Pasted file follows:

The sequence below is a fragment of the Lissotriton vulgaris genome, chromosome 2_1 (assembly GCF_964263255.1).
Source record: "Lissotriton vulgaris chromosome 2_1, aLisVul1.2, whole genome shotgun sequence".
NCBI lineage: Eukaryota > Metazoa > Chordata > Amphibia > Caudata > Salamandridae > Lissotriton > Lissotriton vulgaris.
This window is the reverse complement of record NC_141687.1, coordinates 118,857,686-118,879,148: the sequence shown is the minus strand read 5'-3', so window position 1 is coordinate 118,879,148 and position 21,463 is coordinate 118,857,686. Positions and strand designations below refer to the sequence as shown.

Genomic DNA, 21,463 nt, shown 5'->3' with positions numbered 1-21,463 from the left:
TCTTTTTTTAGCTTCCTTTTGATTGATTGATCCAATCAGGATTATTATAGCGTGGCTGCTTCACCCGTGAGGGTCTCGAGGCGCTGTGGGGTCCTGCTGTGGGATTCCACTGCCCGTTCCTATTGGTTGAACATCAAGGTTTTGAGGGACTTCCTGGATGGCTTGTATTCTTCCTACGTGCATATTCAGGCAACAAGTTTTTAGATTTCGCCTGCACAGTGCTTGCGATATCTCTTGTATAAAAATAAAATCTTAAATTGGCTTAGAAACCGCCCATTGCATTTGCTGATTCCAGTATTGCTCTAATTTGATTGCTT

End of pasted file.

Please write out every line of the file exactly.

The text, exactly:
The sequence below is a fragment of the Lissotriton vulgaris genome, chromosome 2_1 (assembly GCF_964263255.1).
Source record: "Lissotriton vulgaris chromosome 2_1, aLisVul1.2, whole genome shotgun sequence".
NCBI lineage: Eukaryota > Metazoa > Chordata > Amphibia > Caudata > Salamandridae > Lissotriton > Lissotriton vulgaris.
This window is the reverse complement of record NC_141687.1, coordinates 118,857,686-118,879,148: the sequence shown is the minus strand read 5'-3', so window position 1 is coordinate 118,879,148 and position 21,463 is coordinate 118,857,686. Positions and strand designations below refer to the sequence as shown.

Genomic DNA, 21,463 nt, shown 5'->3' with positions numbered 1-21,463 from the left:
TCTTTTTTTAGCTTCCTTTTGATTGATTGATCCAATCAGGATTATTATAGCGTGGCTGCTTCACCCGTGAGGGTCTCGAGGCGCTGTGGGGTCCTGCTGTGGGATTCCACTGCCCGTTCCTATTGGTTGAACATCAAGGTTTTGAGGGACTTCCTGGATGGCTTGTATTCTTCCTACGTGCATATTCAGGCAACAAGTTTTTAGATTTCGCCTGCACAGTGCTTGCGATATCTCTTGTATAAAAATAAAATCTTAAATTGGCTTAGAAACCGCCCATTGCATTTGCTGATTCCAGTATTGCTCTAATTTGATTGCTT